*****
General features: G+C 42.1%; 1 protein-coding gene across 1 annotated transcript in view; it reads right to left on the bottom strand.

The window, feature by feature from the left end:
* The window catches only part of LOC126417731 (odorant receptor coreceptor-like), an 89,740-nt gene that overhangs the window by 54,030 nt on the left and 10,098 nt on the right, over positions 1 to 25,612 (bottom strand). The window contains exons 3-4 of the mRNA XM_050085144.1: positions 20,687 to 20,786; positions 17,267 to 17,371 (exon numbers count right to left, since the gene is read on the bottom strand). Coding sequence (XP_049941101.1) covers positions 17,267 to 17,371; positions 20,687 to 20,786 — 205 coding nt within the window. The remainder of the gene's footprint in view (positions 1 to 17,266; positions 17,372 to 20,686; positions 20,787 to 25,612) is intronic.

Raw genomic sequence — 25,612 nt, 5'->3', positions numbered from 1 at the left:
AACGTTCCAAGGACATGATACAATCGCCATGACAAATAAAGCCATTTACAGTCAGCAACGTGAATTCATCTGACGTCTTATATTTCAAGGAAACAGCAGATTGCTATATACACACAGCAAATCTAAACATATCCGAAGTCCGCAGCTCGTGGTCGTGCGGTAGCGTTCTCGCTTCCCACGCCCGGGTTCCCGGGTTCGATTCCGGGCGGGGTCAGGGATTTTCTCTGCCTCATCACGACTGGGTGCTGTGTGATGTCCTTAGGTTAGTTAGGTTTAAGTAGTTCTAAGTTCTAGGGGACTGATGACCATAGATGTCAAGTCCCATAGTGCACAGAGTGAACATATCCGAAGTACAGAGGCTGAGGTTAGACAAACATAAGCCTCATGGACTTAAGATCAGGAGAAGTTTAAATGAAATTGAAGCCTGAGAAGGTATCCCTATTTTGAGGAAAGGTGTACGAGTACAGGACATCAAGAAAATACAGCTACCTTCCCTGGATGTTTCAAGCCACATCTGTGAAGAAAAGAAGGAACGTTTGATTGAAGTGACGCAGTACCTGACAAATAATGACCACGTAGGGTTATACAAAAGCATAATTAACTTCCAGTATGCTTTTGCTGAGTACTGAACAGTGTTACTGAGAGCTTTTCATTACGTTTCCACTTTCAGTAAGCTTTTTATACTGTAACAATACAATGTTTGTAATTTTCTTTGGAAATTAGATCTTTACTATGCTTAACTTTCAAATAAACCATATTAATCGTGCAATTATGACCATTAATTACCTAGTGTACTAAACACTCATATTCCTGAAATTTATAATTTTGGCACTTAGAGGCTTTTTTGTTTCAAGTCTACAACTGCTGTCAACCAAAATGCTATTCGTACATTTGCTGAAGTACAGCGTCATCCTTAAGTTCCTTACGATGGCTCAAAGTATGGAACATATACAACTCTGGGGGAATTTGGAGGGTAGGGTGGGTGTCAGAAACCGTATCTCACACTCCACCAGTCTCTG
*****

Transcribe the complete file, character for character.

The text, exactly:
General features: G+C 42.1%; 1 protein-coding gene across 1 annotated transcript in view; it reads right to left on the bottom strand.

The window, feature by feature from the left end:
* The window catches only part of LOC126417731 (odorant receptor coreceptor-like), an 89,740-nt gene that overhangs the window by 54,030 nt on the left and 10,098 nt on the right, over positions 1 to 25,612 (bottom strand). The window contains exons 3-4 of the mRNA XM_050085144.1: positions 20,687 to 20,786; positions 17,267 to 17,371 (exon numbers count right to left, since the gene is read on the bottom strand). Coding sequence (XP_049941101.1) covers positions 17,267 to 17,371; positions 20,687 to 20,786 — 205 coding nt within the window. The remainder of the gene's footprint in view (positions 1 to 17,266; positions 17,372 to 20,686; positions 20,787 to 25,612) is intronic.

Raw genomic sequence — 25,612 nt, 5'->3', positions numbered from 1 at the left:
AACGTTCCAAGGACATGATACAATCGCCATGACAAATAAAGCCATTTACAGTCAGCAACGTGAATTCATCTGACGTCTTATATTTCAAGGAAACAGCAGATTGCTATATACACACAGCAAATCTAAACATATCCGAAGTCCGCAGCTCGTGGTCGTGCGGTAGCGTTCTCGCTTCCCACGCCCGGGTTCCCGGGTTCGATTCCGGGCGGGGTCAGGGATTTTCTCTGCCTCATCACGACTGGGTGCTGTGTGATGTCCTTAGGTTAGTTAGGTTTAAGTAGTTCTAAGTTCTAGGGGACTGATGACCATAGATGTCAAGTCCCATAGTGCACAGAGTGAACATATCCGAAGTACAGAGGCTGAGGTTAGACAAACATAAGCCTCATGGACTTAAGATCAGGAGAAGTTTAAATGAAATTGAAGCCTGAGAAGGTATCCCTATTTTGAGGAAAGGTGTACGAGTACAGGACATCAAGAAAATACAGCTACCTTCCCTGGATGTTTCAAGCCACATCTGTGAAGAAAAGAAGGAACGTTTGATTGAAGTGACGCAGTACCTGACAAATAATGACCACGTAGGGTTATACAAAAGCATAATTAACTTCCAGTATGCTTTTGCTGAGTACTGAACAGTGTTACTGAGAGCTTTTCATTACGTTTCCACTTTCAGTAAGCTTTTTATACTGTAACAATACAATGTTTGTAATTTTCTTTGGAAATTAGATCTTTACTATGCTTAACTTTCAAATAAACCATATTAATCGTGCAATTATGACCATTAATTACCTAGTGTACTAAACACTCATATTCCTGAAATTTATAATTTTGGCACTTAGAGGCTTTTTTGTTTCAAGTCTACAACTGCTGTCAACCAAAATGCTATTCGTACATTTGCTGAAGTACAGCGTCATCCTTAAGTTCCTTACGATGGCTCAAAGTATGGAACATATACAACTCTGGGGGAATTTGGAGGGTAGGGTGGGTGTCAGAAACCGTATCTCACACTCCACCAGTCTCTG